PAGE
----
In honor of the launch of my newest book, Would You Do That To Your Mother?, today’s guest post is from Chip R. Bell, the best selling author of the 9 1/2 Principles of Innovative Service, and many other customer service oriented books.
Chip is also a customer service keynote speaker who educates organizations on how to create a customer-centric culture. By offering innovative customer-driven strategies and tactics, Chip has helped many Fortune 100 companies enhance their bottom lines and marketplace reputation.
In today’s post, Chip shares some lessons learned from his mother, which have guided him in his life and career, demonstrating the importance of being the best version of yourself and putting the customer first.
Others Deserve Your BestI was shocked when I moved to Texas. Guys wore their cowboy hats to the dinner table! My mother would have had a hissy fit if I tried a stunt like that. In fact, I would have likely lost my hat for good. Then, I learned that in Texas a hat is considered a part of your outfit, not just something to keep the sun off your head. It would be the equivalent of a woman removing her ear rings to come to the dinner table.
Manners are customs—ways of demonstrating civility. Where I grew up it was also the way you exhibited you had received a proper upbringing. “I didn’t raise you to act like that” was a typical response I heard when I failed to show good manners. “You made me proud” was what I heard when I did.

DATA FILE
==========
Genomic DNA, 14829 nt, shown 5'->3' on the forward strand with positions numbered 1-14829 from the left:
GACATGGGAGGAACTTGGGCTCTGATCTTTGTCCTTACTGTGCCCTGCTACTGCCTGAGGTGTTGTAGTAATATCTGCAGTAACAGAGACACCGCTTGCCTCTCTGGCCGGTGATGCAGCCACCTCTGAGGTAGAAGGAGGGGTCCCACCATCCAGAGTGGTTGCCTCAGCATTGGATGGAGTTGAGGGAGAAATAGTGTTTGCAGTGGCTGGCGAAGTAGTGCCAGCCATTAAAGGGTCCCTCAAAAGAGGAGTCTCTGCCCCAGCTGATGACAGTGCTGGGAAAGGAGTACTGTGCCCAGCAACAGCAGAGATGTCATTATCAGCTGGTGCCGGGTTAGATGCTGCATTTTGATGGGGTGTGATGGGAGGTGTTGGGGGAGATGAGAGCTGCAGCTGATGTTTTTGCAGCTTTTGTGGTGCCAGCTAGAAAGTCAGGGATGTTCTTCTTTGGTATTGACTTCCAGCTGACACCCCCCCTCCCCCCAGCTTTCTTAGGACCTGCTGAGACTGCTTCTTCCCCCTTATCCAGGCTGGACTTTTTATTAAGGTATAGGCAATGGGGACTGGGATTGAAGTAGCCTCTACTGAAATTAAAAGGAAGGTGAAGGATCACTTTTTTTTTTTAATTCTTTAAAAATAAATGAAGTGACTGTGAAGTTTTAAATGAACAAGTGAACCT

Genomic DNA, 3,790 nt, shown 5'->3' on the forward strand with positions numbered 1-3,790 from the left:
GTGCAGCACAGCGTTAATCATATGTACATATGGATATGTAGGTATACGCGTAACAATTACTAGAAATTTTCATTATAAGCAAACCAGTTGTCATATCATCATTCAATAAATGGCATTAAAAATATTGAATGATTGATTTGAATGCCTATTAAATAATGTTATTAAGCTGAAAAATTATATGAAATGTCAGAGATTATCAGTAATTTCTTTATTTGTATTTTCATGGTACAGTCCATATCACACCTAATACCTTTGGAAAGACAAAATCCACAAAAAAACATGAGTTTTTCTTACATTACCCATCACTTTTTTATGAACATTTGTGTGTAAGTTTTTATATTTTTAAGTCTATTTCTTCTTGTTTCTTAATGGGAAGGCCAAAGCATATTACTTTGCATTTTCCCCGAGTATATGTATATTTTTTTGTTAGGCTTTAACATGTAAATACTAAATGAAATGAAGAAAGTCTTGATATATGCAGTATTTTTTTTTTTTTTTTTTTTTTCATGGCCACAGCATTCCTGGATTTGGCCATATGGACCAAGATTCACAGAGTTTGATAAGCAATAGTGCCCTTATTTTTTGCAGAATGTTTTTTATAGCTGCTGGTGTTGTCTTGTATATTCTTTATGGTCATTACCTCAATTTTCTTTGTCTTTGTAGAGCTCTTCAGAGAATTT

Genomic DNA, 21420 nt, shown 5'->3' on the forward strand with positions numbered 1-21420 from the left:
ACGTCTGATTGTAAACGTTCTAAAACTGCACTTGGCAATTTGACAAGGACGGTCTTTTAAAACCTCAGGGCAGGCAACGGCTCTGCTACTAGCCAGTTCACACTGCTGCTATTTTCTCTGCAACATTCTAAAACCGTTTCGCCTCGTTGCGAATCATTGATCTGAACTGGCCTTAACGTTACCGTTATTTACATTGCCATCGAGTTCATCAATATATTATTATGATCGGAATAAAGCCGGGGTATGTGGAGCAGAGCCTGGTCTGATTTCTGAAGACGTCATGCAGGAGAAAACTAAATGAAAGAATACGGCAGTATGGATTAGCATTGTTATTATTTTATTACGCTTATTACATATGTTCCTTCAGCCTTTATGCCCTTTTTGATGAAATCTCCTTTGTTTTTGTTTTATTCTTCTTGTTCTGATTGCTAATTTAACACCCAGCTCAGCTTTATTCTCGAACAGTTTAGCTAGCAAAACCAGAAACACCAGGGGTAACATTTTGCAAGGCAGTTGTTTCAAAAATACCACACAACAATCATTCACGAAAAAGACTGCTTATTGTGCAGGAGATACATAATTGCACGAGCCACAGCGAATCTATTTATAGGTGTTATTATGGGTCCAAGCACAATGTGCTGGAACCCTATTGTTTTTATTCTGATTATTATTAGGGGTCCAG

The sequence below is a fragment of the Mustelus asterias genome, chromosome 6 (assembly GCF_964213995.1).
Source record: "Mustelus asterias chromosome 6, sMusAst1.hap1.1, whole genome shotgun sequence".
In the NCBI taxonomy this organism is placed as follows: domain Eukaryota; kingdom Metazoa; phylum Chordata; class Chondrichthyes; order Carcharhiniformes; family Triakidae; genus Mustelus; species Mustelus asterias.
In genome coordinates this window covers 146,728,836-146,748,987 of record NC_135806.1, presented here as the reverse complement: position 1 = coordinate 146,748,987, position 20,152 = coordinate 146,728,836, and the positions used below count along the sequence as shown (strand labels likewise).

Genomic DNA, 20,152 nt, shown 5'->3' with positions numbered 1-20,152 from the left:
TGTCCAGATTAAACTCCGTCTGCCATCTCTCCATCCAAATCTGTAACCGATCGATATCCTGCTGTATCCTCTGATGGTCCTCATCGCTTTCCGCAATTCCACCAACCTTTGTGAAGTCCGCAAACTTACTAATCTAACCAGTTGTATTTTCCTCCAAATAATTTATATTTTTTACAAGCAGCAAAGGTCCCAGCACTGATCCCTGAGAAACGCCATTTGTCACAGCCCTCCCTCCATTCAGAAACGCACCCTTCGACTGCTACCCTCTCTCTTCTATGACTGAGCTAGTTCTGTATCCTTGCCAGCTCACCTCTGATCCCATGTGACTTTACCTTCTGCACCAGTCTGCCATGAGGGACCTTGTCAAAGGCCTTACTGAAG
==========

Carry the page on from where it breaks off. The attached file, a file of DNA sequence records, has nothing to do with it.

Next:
Avis Bell is coming up on 102 years old and will still remind me of my manners. A classy Southern belle, she has practiced good manners all her life. As a high school home economics teacher, she gave classroom instruction in good manners. She not only has lived a highly cultured and proper life, she takes pride in her three children doing likewise.
Mama’s manners are the centerpiece of great customer service. They represent an amalgamation of respect, kindness, and courtesy. Mama’s manners require treating others with dignity. “We are all God’s children,” she would say. They take elevating the class of the experience. “Everything needs extra…,” she would say. And, Mama’s manners involve being a perpetual host. “We want ya’ll to come back,” she would say.
Manners might start out as a mimicked response to commands: “Put your napkin in your lap; say ‘excuse me;’ shake his hand; or, say ‘you’re sorry.’” But, they become ingrained into a deeply held belief that others deserve your best. When that belief is demonstrated in how your customers are served, they are influenced to come back, buy more, forgive more, and advocate on your behalf. Make all your customers want to say, “Your mama would be proud.”
How would your company act if every customer were your mom?
How do we cut through the rigmarole of business to give customers the treatment they desire, and employees the ability to deliver it? Customer experience expert, Jeanne Bliss recommends making business personal to get the traction you need by focusing on one deceptively simple question: “Would you do that to your mother?”Learn More